On Wednesday I spoke to the children at the Primary School about St. Therese and the visit of her relic(s). I spoke for almost 30 minutes. The children were very well behaved, and I know many of them listened closely because a parishioner told me that her granddaughter came home saying that she had to go to see the relics and that Therese had a sister called Pauline. The little girl was told that this was wrong because "they didn't have names like that in those days". On Thursday, when I celebrated the school Mass in honour of St. Therese, I mentioned Pauline again and the grandmother was suitably chastened!
These are heady days. We are being graced. I know I am not the only one who has sensed something in the air. I find myself speaking of "presence" in reference to the saint. I have had some strange experiences in prayer, and from what others tell me, this is not unusual at the moment. I cannot go into too much detail because I am not sure how much I am allowed to say about others' experiences. But I will say this; two people who are in great need (one a sick child) have either been "invited" (and I mean this seriously) by the saint or have expressed a great determination, rather like that of the saint herself, to be near the relics. In one of these cases, the invitation is clearly supernatural (and I mean that).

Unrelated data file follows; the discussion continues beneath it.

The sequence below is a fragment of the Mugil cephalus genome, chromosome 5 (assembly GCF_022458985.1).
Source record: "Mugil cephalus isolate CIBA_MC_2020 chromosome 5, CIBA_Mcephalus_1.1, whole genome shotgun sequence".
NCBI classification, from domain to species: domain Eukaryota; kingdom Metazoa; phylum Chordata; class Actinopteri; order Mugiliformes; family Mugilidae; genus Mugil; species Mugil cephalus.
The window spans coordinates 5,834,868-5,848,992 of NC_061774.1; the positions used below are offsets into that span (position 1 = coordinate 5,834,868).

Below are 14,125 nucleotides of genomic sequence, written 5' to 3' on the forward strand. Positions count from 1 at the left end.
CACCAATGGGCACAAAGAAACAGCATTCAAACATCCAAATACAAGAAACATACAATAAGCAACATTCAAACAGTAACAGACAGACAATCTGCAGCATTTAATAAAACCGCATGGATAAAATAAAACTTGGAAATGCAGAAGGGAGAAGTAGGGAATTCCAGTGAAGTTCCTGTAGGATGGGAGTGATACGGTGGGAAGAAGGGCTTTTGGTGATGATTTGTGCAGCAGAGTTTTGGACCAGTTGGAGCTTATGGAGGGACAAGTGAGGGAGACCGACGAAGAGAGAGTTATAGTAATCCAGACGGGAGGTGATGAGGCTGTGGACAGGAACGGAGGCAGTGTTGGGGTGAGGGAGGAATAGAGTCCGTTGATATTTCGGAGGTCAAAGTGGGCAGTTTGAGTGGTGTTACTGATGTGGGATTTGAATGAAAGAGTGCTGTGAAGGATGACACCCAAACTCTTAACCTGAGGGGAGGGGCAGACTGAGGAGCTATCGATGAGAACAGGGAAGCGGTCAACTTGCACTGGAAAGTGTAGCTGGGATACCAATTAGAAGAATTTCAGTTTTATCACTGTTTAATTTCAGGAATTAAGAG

For myself, I feel profoundly grateful that the relics are here in England in this special Year of Priests. As is well-known, Therese understood that a major part of her life as a Carmelite nun was her intercession for priests, and in a special way for those on the Missions. I understand the Carmelites have just restated that this is part of their vocation. When I was just beginning my preparation for the priesthood, it was suggested (by a fellow student) that I seek a "spiritual mother". I wrote the Carmelites at Kirk Edge, near Sheffield, and was given Sr. Mary of the Assumption. She has been praying for me for 34 years. She has done far more for me than I can ever do for her, and through her prayers, I believe I have been graced in ways I would not have been otherwise.
I was thinking today that this visit of St. Therese's relics could be a kind of preparation for the visit of the Pope, especially since he will beatify Newman. With all that has gone wrong (and is still going wrong) with the Church in England and Wales, it seems we are being greatly blessed - and perhaps it will bring much healing. As we know, we do not receive God's mercy (a key concept for Therese) because we are worthy of it, but because we desperately need it!